This topic contains 12 replies, has 7 voices, and was last updated by  Jean Mellano 1 week, 4 days ago.

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  • #15747
     Jean Mellano 
    Keymaster

    I have some doctors (my neuro) that do NOT support email.  As a result. I have to phone, leave a message with their coordinator/assistant and maybe get a response back in a day or two  Also, the time to leave a message is never enough.  My primary care doctor does support email and it is wonderful when I can drop a quick email and get a quick response for simple questions.  Do any of your doctors support email communications?  Do you like it or would you like your Dr. to offer it to patients?

  • #15849
     Mike P 
    Participant

    Hi Jean-

    My MDS actually prefers email (secure portal messaging) as the primary communication method. Unfortunately, it is very hit or miss for me in terms of both timeliness and quality of response versus when I see her in person. I have to be very brief otherwise my doctor often asks me questions for information I already provided in the message. It’s a delicate balance between being concise and being able to provide all the information that she needs to make a recommendation. I actually need to talk to her about that next visit and find out why we often have miscommunication over portal messaging. Does she tend to skim due to time crunches? Does a poor user interface on her end make it difficult to read? Is there a tiny bit of a language barrier occasionally? Since there are no office visit charges for these communications do they receive less priority/focus? We will figure it out.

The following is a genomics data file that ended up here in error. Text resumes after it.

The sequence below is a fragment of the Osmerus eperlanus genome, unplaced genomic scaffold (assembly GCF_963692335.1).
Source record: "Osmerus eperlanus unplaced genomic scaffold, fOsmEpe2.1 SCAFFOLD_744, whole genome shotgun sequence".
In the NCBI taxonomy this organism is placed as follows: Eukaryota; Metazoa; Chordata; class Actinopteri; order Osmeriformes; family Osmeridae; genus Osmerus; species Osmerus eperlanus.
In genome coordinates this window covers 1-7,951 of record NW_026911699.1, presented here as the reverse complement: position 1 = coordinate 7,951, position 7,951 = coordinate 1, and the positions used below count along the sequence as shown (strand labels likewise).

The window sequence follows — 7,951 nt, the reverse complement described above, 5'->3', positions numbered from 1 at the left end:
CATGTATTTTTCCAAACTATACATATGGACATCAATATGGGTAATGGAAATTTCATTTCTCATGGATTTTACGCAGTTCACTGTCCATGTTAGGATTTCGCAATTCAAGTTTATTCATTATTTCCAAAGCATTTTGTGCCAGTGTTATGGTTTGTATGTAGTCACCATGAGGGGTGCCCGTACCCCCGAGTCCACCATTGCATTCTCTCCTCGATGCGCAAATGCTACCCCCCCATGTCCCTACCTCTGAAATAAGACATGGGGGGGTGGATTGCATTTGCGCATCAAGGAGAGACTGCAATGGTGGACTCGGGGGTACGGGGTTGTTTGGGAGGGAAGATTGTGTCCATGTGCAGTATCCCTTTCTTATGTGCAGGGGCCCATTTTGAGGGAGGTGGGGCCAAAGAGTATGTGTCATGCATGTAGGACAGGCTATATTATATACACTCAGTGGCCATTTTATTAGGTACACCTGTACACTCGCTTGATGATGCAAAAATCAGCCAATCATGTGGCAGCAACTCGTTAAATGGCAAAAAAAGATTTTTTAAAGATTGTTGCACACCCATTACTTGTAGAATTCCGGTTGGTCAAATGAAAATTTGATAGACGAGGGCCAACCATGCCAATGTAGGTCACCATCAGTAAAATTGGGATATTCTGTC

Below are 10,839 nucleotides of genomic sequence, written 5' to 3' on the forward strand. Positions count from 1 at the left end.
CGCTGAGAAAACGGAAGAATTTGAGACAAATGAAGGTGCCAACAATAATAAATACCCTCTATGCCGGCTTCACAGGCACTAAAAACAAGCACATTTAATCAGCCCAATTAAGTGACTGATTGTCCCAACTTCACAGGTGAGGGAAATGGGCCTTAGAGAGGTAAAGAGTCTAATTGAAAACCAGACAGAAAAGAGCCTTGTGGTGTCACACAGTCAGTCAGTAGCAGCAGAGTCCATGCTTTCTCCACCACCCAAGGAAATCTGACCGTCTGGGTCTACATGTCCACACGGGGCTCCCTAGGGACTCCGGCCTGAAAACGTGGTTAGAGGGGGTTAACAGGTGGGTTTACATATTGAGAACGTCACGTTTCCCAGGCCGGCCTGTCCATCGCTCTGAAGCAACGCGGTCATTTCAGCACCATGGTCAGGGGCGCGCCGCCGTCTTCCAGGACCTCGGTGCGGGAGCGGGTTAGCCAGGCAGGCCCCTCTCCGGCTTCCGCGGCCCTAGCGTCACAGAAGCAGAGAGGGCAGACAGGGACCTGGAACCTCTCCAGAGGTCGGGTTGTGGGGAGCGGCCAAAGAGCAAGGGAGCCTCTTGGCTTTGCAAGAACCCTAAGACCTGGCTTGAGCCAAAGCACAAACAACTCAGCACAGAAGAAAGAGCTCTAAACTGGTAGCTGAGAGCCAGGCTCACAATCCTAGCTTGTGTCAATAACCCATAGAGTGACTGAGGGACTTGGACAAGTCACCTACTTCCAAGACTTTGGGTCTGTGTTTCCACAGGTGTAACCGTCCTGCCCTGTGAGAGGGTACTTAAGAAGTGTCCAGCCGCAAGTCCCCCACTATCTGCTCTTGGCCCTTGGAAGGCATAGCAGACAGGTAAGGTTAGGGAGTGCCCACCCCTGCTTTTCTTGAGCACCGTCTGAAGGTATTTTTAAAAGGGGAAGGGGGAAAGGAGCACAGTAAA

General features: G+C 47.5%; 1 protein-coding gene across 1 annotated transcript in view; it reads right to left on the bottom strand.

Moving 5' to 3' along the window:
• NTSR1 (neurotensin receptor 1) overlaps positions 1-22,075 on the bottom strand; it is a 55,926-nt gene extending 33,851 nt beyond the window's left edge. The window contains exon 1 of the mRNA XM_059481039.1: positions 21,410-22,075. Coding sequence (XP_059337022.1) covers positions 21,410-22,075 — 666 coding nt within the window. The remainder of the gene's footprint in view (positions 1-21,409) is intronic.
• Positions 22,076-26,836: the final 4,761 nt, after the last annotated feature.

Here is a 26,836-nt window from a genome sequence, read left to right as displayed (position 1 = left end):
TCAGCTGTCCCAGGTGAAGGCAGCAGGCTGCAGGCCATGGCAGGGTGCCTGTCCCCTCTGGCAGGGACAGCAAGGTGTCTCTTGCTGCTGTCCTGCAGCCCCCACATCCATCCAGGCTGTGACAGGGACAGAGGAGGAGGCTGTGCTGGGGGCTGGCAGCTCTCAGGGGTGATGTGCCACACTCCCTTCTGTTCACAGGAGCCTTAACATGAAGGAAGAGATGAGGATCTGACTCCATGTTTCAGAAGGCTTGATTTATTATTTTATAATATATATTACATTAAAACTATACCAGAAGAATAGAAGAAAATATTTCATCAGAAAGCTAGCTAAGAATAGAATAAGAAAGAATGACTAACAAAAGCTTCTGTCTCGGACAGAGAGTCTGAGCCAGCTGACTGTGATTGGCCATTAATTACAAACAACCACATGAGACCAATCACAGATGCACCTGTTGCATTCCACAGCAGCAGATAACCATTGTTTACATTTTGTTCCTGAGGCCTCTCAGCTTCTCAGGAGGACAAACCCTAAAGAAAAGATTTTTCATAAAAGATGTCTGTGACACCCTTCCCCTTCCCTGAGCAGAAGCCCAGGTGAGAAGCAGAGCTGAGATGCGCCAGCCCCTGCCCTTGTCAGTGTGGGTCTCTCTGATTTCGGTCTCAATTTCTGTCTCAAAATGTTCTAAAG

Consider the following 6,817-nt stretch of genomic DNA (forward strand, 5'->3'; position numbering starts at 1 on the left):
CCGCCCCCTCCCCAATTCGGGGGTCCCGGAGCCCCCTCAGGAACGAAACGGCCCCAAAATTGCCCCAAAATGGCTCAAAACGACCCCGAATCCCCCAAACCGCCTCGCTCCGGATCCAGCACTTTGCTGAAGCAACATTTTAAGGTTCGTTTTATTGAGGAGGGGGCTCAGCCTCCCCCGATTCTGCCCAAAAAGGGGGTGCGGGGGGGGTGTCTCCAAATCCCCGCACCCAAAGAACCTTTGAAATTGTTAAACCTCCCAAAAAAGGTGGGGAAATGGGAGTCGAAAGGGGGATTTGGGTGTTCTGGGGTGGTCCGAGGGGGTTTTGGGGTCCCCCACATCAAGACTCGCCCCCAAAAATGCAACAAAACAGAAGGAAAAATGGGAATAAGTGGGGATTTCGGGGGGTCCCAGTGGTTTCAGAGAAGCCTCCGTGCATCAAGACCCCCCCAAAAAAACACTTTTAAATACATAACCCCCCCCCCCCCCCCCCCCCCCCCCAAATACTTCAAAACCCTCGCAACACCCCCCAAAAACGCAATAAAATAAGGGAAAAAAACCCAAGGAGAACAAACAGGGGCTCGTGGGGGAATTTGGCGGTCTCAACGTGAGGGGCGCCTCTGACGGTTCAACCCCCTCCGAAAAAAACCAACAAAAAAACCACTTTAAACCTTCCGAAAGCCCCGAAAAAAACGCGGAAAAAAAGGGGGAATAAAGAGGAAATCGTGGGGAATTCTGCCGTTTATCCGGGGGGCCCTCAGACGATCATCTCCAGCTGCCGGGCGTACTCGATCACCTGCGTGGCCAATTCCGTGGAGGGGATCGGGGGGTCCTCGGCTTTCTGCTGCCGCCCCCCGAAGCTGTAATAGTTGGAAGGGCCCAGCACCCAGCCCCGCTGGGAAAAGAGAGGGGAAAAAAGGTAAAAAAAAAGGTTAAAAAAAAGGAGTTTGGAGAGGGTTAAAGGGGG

• #15851
     Jean Mellano 
    Keymaster

    Mike, you bring up some good points.  Regardless if one is a doctor or not,  some people are not very good at communicating by email. This is something i remember well in my career. Some respond better to phone calls or text or facebook message; the key is finding what the individual you are attempting to communicate with prefers.  Plus, most of us have short attention spans (myself included) and only read the first sentence or two.  Unfortunately the healthcare privacy concerns add another layer to the complexity.  I hope you can find a way to become more efficient in communicating with your doc.

  • #15868
     Pamela 
    Participant

    Jean, my MDS responded within an hour yesterday when I emailed to correct something in his notes regarding my initial consultation.

    He agreed to update the notes to reflect my symptoms, which leads me to believe he is agreeable to communicating this way.  I appreciated his quick, personal response.

    Several of my other providers have their staff respond and I doubt they ever actually read the emails.

    • #15874
       Jean Mellano 
      Keymaster

      pamela, that is excellent, especially since the MDS plays such a crucial role in our treatment

  • #15895
     Mehmet Güney Şenol 
    Participant

    This is a choice, but the choice of doctor. Email or phone, I think it’s important to communicate.

    • #15915
       Jean Mellano 
      Keymaster

      Mehmet, communication is so important.  i prefer email since most people are not available for phone calls.